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The Rhythm Of Language

Each accent has a rhythm. And different languages have different rhythms. And people have different life rhythms that affect their speech rhythms. And so different writers write in different rhythms, and all texts will display rhythmic differences. 

For example it is useful with Shakespeare to seek out where he uses iambic pentameter and where not. Where does he flow with the ba boom, ba boom, ba boom of English, and where does he break from it? Why? What impact does all this have? Exploring language like this can be very revealing, and can open up performance and communication possibilities to you that you may have let die through laziness or from treating English too formally and flatly.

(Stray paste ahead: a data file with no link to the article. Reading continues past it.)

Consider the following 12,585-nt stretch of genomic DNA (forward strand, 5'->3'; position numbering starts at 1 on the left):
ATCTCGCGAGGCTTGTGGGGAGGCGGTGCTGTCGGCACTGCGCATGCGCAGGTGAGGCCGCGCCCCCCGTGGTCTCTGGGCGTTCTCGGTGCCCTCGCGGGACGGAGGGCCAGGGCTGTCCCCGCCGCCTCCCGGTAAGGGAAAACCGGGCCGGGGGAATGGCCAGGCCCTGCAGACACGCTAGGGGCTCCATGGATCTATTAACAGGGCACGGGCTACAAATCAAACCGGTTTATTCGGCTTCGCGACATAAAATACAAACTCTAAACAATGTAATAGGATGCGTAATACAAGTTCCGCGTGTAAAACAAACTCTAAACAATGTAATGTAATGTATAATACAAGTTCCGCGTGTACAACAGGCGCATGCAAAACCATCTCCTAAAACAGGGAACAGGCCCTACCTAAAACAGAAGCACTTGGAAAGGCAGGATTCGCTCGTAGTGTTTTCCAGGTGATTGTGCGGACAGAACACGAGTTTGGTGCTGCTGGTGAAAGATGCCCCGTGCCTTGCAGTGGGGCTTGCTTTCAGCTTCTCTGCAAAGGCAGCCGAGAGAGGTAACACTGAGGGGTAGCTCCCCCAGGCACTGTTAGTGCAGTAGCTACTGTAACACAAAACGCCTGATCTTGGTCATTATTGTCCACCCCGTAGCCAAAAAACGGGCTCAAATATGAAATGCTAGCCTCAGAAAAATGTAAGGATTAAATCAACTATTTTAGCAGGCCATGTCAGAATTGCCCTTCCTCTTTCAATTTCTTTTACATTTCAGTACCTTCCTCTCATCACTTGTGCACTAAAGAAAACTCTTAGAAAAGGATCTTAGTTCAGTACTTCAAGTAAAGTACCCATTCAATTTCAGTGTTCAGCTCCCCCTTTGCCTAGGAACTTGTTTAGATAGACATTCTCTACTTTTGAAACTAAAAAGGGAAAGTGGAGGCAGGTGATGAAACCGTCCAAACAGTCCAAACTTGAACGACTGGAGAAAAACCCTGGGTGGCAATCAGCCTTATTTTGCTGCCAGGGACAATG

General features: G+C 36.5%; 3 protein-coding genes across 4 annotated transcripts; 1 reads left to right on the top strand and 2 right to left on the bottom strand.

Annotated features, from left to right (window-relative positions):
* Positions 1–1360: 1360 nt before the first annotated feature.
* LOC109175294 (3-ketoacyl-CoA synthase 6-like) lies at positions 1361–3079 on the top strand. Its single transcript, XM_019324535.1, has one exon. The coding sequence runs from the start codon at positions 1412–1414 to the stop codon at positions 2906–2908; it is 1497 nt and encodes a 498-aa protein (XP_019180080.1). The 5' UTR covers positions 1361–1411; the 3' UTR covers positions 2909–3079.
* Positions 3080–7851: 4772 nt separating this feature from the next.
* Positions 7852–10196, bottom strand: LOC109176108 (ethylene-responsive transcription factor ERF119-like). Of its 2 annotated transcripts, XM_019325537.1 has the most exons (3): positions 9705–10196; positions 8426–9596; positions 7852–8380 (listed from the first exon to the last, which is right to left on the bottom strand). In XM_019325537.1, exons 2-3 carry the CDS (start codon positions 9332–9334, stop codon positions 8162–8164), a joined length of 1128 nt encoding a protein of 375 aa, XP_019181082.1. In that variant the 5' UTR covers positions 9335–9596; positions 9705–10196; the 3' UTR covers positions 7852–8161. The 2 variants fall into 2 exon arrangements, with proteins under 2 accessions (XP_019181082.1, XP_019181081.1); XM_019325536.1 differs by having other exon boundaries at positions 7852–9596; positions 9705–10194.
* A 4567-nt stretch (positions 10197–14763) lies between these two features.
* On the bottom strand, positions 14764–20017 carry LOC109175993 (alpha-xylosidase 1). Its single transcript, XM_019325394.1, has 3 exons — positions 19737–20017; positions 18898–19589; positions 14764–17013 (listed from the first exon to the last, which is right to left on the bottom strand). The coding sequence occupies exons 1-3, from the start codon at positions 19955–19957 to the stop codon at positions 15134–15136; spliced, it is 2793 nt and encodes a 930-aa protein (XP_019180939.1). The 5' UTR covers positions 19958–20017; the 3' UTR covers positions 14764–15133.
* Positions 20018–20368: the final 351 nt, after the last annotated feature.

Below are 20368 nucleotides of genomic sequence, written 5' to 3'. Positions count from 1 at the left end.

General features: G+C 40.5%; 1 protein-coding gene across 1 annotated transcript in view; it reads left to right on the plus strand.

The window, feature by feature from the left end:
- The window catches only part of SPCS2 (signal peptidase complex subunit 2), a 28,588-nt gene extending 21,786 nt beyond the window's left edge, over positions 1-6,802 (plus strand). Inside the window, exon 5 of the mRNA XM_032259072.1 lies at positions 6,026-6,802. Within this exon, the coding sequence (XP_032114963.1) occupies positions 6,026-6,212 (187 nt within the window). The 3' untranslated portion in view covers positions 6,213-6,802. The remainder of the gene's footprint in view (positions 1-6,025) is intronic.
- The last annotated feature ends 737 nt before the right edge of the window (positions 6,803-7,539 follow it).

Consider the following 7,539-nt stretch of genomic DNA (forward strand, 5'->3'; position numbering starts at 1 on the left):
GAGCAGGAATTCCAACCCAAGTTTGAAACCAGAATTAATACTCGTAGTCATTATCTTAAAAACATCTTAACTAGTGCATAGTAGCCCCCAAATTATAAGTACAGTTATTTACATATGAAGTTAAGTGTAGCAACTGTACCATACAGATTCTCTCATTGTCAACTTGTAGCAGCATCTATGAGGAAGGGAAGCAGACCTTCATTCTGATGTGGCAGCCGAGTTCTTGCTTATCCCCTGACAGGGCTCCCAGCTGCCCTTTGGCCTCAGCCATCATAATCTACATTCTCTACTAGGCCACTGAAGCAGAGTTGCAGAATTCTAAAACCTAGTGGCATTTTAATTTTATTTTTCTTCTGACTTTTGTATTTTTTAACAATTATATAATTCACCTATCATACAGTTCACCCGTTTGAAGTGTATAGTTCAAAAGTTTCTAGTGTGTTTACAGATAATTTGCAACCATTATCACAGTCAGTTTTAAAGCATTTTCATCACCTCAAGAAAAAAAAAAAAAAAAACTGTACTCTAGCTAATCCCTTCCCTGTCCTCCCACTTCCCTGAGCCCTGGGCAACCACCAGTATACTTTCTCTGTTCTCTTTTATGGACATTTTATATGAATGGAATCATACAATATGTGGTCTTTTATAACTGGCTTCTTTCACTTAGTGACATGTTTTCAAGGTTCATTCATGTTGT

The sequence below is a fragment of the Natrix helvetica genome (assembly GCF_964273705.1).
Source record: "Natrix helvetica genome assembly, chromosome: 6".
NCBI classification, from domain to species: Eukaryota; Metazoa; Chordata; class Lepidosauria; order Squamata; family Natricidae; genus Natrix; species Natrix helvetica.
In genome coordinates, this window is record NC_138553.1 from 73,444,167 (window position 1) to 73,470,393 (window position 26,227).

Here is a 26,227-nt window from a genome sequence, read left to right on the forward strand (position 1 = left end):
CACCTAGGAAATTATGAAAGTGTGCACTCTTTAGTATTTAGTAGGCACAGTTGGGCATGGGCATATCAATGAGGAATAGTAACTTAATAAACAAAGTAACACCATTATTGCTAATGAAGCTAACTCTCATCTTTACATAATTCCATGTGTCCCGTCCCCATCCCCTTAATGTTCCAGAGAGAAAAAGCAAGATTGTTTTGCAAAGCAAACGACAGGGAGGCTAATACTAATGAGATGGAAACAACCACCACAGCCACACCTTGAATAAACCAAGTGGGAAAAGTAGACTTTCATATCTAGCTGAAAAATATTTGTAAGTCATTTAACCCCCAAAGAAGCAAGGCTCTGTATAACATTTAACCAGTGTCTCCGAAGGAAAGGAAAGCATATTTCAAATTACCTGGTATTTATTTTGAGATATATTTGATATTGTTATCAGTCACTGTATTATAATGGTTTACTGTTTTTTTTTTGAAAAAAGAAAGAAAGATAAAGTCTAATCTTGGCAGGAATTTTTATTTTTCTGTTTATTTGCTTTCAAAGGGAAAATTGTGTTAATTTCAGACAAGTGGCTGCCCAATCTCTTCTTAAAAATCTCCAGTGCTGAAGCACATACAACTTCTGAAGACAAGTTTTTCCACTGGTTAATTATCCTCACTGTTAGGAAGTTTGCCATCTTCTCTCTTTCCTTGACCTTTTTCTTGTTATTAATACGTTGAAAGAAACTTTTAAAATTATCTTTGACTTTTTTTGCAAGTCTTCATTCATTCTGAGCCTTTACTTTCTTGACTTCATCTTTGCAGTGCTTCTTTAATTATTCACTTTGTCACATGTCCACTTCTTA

Is it by chance that the ba boom, ba boom, ba boom of English shares its rhythm with that of the heart? If not, why today do we view typical English as a little lifeless or a little formal? Because we see it as the international language of business? Because we honour literacy and the written word over the spoken word? I’m not going to insist these are the reasons, but I do feel that we perhaps need to rediscover the living energy of the language and try to lay its association with rules, power and class to rest!  

Some pointers:
In general, discover the rhythm of your language and your accent, and use them.
With acting, if you are going to speak another language, discover the rhythm of the language you are going to speak.
With acting, if you are going to speak using another accent to your own, discover the rhythm of the accent you are going to speak with.
Discover which rhythm most serves you and which the words.
Have fun doing this so that you can bring your words to life! 

© Donald Woodburn

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